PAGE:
Come in and seek some mental shelter from the word with my picks from this week’s writing on games.
This piece outlines the importance of preserving the history of video games and the lengths these historians must go to to do so. It’s something we may not always consider but new emerging technology does makes old game systems obsolete, and threatens their survival as historical artefacts. After all, who would keep old CDs of games on purpose when conducting a spring clean?
I felt this post on Polygone about Dishonored 2 was perfect considering my thoughts on Fallout 4. Here Claire Hosking examines the systems in this game which offers the player violence but shows them consequences for doing so. It may not be perfect but it’s something I would love to see more of in games. I recently read a piece in Edge magazine about Prey, and the developers offered something similar – the player can kill any NPC they wish, but they may face consequences as anything this character could offer is now lost. The similarity in ethos between these two games is not surprising – both are immersive sims from the same studio (Arkane) and publisher (Bethesda).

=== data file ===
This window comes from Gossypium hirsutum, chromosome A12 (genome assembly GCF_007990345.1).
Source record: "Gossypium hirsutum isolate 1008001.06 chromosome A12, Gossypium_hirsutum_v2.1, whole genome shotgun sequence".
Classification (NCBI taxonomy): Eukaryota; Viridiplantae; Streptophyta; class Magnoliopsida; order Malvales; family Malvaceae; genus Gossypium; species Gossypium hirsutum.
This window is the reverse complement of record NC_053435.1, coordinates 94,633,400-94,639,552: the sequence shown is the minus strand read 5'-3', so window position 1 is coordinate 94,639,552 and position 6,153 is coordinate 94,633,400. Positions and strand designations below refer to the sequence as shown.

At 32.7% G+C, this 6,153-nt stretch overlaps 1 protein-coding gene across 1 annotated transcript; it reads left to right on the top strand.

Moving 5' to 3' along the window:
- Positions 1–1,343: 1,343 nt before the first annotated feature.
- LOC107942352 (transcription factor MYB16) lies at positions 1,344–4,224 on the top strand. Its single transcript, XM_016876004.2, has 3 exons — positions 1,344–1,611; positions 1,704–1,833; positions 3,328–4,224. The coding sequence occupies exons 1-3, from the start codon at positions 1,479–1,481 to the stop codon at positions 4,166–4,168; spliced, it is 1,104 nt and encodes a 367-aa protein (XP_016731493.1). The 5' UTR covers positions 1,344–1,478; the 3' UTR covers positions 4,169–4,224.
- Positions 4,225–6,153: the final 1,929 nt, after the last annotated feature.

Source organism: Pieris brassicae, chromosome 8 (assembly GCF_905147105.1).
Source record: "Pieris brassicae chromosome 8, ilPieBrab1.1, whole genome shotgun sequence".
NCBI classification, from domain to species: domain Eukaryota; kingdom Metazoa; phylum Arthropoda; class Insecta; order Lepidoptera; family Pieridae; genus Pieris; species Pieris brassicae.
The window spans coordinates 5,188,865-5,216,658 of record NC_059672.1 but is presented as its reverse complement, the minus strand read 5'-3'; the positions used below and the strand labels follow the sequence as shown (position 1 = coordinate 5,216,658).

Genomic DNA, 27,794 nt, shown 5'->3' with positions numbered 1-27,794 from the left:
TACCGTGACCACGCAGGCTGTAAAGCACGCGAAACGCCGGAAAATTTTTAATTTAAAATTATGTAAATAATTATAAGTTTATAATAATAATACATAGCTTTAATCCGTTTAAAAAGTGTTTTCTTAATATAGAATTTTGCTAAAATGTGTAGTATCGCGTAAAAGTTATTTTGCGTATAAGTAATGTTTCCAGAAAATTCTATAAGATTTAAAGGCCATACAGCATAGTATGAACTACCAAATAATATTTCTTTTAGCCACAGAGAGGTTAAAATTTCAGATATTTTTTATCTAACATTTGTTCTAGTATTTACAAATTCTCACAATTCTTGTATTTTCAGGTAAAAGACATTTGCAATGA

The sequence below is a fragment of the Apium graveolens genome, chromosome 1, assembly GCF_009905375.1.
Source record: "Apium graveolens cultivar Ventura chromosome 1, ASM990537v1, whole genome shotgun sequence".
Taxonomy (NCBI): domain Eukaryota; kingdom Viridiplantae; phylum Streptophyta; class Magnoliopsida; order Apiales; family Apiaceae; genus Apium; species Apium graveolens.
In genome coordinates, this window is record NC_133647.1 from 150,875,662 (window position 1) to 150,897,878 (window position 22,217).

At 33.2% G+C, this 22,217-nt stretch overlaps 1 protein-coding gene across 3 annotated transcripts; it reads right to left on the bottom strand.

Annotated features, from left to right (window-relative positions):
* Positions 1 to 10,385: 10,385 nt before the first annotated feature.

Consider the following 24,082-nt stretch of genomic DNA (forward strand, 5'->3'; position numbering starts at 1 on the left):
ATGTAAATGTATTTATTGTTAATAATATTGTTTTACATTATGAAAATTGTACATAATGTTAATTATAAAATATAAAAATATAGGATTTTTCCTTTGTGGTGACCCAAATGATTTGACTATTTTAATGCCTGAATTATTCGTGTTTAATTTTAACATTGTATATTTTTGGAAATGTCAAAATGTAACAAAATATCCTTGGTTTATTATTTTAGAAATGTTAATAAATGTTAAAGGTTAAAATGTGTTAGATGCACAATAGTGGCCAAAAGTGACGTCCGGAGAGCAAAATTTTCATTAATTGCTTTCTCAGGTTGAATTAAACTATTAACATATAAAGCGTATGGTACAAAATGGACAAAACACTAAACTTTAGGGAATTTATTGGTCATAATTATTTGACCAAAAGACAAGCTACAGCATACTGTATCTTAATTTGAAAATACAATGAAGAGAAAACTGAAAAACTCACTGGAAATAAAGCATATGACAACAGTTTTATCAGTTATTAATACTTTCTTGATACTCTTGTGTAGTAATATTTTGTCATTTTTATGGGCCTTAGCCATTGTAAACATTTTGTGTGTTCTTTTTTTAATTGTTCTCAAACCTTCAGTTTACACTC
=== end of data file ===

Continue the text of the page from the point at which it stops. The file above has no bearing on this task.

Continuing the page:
It’s 2017 and I’m still dreaming about Virginia. This article by Paste examines the ways that Virginia interrogates systems of power within society. Check it out.
This is a super cool and scientific-based account of why we become obsessed with completing quests in games. It’s actually something that gives me low level anxiety in MMOs and RPGs like Fallout and Skyrim. I actually stopped playing Elder Scrolls Online in the summer because of it. It is however, reassuring to know there is a reason behind this.
Exploring someone’s old save files is fascinating to me, and if you feel the same then I have two good stories for you. The first is from Kotaku and follows the writer opening his departed father’s Civilization save files. The second is more light hearted and involves trying to guess what kind of person someone was from their abandoned Playstation memory card.
I also want to highlight this article about the writers eating disorder and Skyrim. What was really great was, not only did the game help the writer, but she also states her recovering was not due to the game alone.
I want to finish with Touch the Skyrim because anything involving at least one of the McElroys makes me laugh so much, and I think that’s something that a lot of us need. There has been a lot of good political games writing this week, but it’s the end of the week now, and I need a break from thinking about all that. I’ll probably highlight it all next week. Hope you have good weekend pals, and next week is a brand new one for us to get our teeth into.